Rock Me at the Water: 1974-The Year Los Angeles Transformed Movies, Music, Television, and Politics


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In this outstanding cultural historical past, Atlantic Senior Editor Ronald Brownstein—“one in every of America’s very best political newshounds (The Economist)—tells the kaleidoscopic tale of 1 huge yr that marked town of Los Angeles’ inventive height, a glittering second when pop culture used to be forward of politics in predicting what America would change into. 

Los Angeles in 1974 exerted extra affect over pop culture than every other town in America. Los Angeles that yr, in truth, ruled pop culture greater than it ever had sooner than, or would once more. Working in movie, recording, and tv studios round Sunset Boulevard, residing in Brentwood and Beverly Hills or amid the flickering lighting of the Hollywood Hills, a cluster of transformative skills produced an explosion in pop culture which mirrored the demographic, social, and cultural realities of a converting America. At a time when Richard Nixon received two presidential elections with a message of backlash towards the social adjustments unleashed through the sixties, pop culture used to be forward of politics in predicting what America would change into. The early Seventies in Los Angeles used to be the time and where the place conservatives definitively misplaced the fight to regulate pop culture.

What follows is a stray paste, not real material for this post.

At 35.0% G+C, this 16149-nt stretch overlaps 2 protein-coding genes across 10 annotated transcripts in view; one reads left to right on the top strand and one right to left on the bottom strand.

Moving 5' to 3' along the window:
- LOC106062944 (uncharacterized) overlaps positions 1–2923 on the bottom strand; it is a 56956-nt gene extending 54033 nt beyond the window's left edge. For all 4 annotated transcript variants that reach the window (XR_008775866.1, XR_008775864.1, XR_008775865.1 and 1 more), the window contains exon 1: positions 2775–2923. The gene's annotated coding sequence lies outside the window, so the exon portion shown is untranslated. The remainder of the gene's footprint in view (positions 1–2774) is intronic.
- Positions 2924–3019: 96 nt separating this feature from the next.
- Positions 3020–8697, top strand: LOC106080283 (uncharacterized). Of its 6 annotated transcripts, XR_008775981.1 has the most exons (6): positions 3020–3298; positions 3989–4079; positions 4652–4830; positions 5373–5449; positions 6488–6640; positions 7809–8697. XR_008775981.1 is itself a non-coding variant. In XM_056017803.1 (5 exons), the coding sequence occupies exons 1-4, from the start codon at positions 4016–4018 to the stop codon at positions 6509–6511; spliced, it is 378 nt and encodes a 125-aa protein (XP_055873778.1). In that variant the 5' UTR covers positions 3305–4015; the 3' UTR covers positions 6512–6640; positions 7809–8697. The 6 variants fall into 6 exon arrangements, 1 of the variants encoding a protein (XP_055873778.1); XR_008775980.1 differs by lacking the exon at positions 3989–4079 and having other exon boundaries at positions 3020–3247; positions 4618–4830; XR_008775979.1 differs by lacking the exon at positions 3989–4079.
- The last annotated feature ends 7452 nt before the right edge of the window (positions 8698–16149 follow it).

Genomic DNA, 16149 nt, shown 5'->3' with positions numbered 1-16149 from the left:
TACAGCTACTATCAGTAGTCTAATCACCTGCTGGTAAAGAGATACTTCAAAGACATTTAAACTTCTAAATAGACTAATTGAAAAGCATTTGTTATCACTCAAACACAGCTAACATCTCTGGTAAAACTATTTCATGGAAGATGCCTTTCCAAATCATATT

Rock Me at the Water lines the confluence of flicks, tune, tv, and politics in Los Angeles month through month thru that transformative, magical yr. Ronald Brownstein finds how 1974 represented a war of words between an enormous more youthful era intent on trade, and a political order rooted in the established order. Today, we’re once more witnessing a generational cultural divide. Brownstein presentations how the voices resistant to modify might win the political fight for a time, however they can not grasp again the long run.